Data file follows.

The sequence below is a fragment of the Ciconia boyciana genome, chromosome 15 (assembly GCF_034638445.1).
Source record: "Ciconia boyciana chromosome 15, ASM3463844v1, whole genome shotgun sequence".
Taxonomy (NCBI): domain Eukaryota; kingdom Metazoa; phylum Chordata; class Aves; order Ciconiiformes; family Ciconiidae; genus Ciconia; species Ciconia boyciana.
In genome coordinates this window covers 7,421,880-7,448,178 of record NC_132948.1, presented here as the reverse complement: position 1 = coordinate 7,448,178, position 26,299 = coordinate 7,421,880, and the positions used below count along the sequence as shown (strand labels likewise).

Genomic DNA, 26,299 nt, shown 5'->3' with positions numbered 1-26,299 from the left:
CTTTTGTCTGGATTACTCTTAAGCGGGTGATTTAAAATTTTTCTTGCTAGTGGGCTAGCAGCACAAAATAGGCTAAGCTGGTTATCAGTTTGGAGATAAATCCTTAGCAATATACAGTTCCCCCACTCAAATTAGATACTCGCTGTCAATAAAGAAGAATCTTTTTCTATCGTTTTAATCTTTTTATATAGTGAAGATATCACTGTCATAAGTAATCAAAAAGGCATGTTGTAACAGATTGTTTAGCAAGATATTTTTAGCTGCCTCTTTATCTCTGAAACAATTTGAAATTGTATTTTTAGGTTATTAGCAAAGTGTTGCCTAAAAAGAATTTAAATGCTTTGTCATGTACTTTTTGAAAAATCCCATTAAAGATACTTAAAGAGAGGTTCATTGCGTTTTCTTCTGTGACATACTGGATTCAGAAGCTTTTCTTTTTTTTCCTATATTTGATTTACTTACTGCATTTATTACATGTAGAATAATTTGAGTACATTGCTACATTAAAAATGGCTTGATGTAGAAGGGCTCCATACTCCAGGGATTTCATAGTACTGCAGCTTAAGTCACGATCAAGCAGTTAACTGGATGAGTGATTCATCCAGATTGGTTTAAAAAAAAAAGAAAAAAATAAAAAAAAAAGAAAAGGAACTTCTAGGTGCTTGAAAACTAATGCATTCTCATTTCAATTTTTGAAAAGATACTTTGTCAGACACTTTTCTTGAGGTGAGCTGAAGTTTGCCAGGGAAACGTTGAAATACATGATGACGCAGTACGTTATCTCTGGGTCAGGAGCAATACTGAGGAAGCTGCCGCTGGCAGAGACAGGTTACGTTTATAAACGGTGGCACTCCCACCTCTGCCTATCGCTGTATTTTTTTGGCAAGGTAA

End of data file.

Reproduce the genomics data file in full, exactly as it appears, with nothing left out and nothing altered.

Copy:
The sequence below is a fragment of the Ciconia boyciana genome, chromosome 15 (assembly GCF_034638445.1).
Source record: "Ciconia boyciana chromosome 15, ASM3463844v1, whole genome shotgun sequence".
Taxonomy (NCBI): domain Eukaryota; kingdom Metazoa; phylum Chordata; class Aves; order Ciconiiformes; family Ciconiidae; genus Ciconia; species Ciconia boyciana.
In genome coordinates this window covers 7,421,880-7,448,178 of record NC_132948.1, presented here as the reverse complement: position 1 = coordinate 7,448,178, position 26,299 = coordinate 7,421,880, and the positions used below count along the sequence as shown (strand labels likewise).

Genomic DNA, 26,299 nt, shown 5'->3' with positions numbered 1-26,299 from the left:
CTTTTGTCTGGATTACTCTTAAGCGGGTGATTTAAAATTTTTCTTGCTAGTGGGCTAGCAGCACAAAATAGGCTAAGCTGGTTATCAGTTTGGAGATAAATCCTTAGCAATATACAGTTCCCCCACTCAAATTAGATACTCGCTGTCAATAAAGAAGAATCTTTTTCTATCGTTTTAATCTTTTTATATAGTGAAGATATCACTGTCATAAGTAATCAAAAAGGCATGTTGTAACAGATTGTTTAGCAAGATATTTTTAGCTGCCTCTTTATCTCTGAAACAATTTGAAATTGTATTTTTAGGTTATTAGCAAAGTGTTGCCTAAAAAGAATTTAAATGCTTTGTCATGTACTTTTTGAAAAATCCCATTAAAGATACTTAAAGAGAGGTTCATTGCGTTTTCTTCTGTGACATACTGGATTCAGAAGCTTTTCTTTTTTTTCCTATATTTGATTTACTTACTGCATTTATTACATGTAGAATAATTTGAGTACATTGCTACATTAAAAATGGCTTGATGTAGAAGGGCTCCATACTCCAGGGATTTCATAGTACTGCAGCTTAAGTCACGATCAAGCAGTTAACTGGATGAGTGATTCATCCAGATTGGTTTAAAAAAAAAAGAAAAAAATAAAAAAAAAAGAAAAGGAACTTCTAGGTGCTTGAAAACTAATGCATTCTCATTTCAATTTTTGAAAAGATACTTTGTCAGACACTTTTCTTGAGGTGAGCTGAAGTTTGCCAGGGAAACGTTGAAATACATGATGACGCAGTACGTTATCTCTGGGTCAGGAGCAATACTGAGGAAGCTGCCGCTGGCAGAGACAGGTTACGTTTATAAACGGTGGCACTCCCACCTCTGCCTATCGCTGTATTTTTTTGGCAAGGTAA